When America turned away a piece of Charles Dickens

Charles Dickens still has a huge following almost 150 years after his death. Fans pay thousands of dollars for his signature; his desk and chair were worth £780,000 or almost a million US dollars, two years ago. What would you pay for more intimate memorabilia, like his hair?

A half-inch strand of Dickens’ hair is available for £399 or $500. A whole lock of it would be worth considerably more.

One such specimen of the author’s hair sold for $200 in London more than a century ago, per a report in The Ocala Evening Star, published from Ocala, Florida, on January 12, 1914. That lock of hair made its way to the US, but could not stay as the Treasury Department refused to recognise it as an antiquity on the ground that, “although Dickens, if living, would be more than one hundred years old, it was clearly evident that the lock of hair could not lay claim to any such age.”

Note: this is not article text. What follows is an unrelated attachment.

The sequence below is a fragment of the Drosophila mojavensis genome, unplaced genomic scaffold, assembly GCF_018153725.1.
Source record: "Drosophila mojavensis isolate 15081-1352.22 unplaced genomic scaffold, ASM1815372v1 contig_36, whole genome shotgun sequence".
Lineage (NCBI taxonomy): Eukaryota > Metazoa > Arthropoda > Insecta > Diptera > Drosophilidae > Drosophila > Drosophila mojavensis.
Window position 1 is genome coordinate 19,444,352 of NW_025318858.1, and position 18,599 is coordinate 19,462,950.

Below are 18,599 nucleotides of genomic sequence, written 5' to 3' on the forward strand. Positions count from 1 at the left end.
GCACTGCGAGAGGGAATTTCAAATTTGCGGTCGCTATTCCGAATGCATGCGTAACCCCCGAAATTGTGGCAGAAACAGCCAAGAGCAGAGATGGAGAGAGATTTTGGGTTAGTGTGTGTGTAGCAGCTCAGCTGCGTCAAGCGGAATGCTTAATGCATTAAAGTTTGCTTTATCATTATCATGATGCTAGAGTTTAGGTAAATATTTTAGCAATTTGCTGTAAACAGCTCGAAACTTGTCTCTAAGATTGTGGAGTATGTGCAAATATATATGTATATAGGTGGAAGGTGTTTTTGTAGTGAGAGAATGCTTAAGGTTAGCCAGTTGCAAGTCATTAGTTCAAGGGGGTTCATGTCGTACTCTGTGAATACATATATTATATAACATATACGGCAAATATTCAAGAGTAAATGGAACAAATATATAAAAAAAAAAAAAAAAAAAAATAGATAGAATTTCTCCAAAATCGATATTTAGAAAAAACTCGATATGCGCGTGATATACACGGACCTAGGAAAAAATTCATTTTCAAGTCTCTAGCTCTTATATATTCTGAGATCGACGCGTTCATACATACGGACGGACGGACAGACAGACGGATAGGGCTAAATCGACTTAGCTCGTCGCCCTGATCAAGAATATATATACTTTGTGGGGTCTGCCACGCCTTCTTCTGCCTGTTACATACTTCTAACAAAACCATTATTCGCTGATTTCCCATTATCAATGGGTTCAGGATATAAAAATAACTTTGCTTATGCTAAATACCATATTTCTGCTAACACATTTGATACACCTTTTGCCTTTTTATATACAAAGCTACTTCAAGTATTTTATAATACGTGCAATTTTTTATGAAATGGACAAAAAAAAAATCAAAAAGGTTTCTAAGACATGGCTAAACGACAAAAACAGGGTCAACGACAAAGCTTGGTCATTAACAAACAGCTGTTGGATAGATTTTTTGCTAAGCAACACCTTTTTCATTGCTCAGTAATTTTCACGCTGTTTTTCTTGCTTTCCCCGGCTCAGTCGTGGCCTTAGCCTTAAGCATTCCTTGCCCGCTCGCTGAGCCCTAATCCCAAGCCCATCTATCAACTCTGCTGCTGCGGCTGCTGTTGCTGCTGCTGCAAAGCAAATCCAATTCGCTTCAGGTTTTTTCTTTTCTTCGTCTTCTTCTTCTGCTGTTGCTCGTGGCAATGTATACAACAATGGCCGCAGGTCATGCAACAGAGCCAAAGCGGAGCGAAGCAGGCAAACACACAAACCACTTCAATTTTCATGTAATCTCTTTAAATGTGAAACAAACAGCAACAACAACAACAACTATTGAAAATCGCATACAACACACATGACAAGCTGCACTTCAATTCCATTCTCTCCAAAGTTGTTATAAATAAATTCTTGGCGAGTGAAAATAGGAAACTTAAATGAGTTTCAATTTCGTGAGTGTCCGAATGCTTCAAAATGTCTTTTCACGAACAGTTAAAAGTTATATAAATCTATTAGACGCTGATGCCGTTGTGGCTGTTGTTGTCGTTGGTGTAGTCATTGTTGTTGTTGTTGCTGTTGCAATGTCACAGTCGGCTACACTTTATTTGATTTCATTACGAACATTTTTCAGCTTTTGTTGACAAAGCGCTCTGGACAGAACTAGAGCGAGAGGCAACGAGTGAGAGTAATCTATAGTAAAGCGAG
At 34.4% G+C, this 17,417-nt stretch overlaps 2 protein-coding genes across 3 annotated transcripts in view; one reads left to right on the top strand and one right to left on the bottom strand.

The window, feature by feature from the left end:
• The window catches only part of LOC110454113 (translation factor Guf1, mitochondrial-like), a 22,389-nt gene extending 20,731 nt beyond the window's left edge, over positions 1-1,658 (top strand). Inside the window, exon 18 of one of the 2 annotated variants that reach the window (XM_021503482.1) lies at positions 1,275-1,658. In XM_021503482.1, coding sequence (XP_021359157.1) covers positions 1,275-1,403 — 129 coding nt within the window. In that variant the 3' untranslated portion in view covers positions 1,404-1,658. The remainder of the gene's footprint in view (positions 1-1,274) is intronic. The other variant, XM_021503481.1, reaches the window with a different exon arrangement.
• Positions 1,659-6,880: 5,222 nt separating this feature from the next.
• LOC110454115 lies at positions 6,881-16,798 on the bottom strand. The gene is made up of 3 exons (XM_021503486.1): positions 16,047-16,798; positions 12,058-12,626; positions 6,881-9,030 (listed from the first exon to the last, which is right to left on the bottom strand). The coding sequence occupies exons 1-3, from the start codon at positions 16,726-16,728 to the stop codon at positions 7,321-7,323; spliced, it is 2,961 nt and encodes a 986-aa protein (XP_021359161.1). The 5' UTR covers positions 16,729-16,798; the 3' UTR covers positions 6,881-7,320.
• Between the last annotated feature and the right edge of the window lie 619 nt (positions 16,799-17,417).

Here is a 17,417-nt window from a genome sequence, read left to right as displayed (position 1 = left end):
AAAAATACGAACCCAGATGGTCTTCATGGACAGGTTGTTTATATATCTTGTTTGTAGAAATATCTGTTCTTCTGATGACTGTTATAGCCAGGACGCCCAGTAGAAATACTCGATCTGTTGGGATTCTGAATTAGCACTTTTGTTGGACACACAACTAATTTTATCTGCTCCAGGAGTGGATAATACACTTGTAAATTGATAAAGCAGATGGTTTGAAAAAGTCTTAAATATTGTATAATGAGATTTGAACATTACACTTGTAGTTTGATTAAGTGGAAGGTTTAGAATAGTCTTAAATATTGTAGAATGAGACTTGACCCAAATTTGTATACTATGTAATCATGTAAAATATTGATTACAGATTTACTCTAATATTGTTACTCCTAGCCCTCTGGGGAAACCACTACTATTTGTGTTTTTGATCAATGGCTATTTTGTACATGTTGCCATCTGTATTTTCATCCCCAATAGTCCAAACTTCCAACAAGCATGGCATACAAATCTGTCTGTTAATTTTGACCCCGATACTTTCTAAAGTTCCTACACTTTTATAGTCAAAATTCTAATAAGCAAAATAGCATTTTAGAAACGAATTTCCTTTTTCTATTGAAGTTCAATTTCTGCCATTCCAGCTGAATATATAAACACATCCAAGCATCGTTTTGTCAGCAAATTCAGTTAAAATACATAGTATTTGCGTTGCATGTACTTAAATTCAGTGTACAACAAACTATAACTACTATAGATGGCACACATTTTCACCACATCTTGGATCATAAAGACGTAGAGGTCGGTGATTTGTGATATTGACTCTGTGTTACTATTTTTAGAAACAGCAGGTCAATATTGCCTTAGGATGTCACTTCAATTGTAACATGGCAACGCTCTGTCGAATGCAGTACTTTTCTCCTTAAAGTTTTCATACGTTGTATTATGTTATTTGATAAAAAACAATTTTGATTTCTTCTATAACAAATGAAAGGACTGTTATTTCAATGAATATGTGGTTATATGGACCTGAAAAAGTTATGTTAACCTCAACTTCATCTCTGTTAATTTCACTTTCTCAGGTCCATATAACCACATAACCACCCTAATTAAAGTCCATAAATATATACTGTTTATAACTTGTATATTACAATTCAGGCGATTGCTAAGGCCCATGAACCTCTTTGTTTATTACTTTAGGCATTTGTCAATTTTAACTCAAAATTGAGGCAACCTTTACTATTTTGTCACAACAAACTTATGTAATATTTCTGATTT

For an object to be recognised as an antiquity in the US, it has to be at least a century old. The importer can claim duty waiver on proving the antiquity of the object.

Unluckily for the lock of Dickens’ hair, its American importer thought it was not worth the duty payable, and so sent it back to England.

Dickens
From The Ocala Evening Star of January 12, 1914
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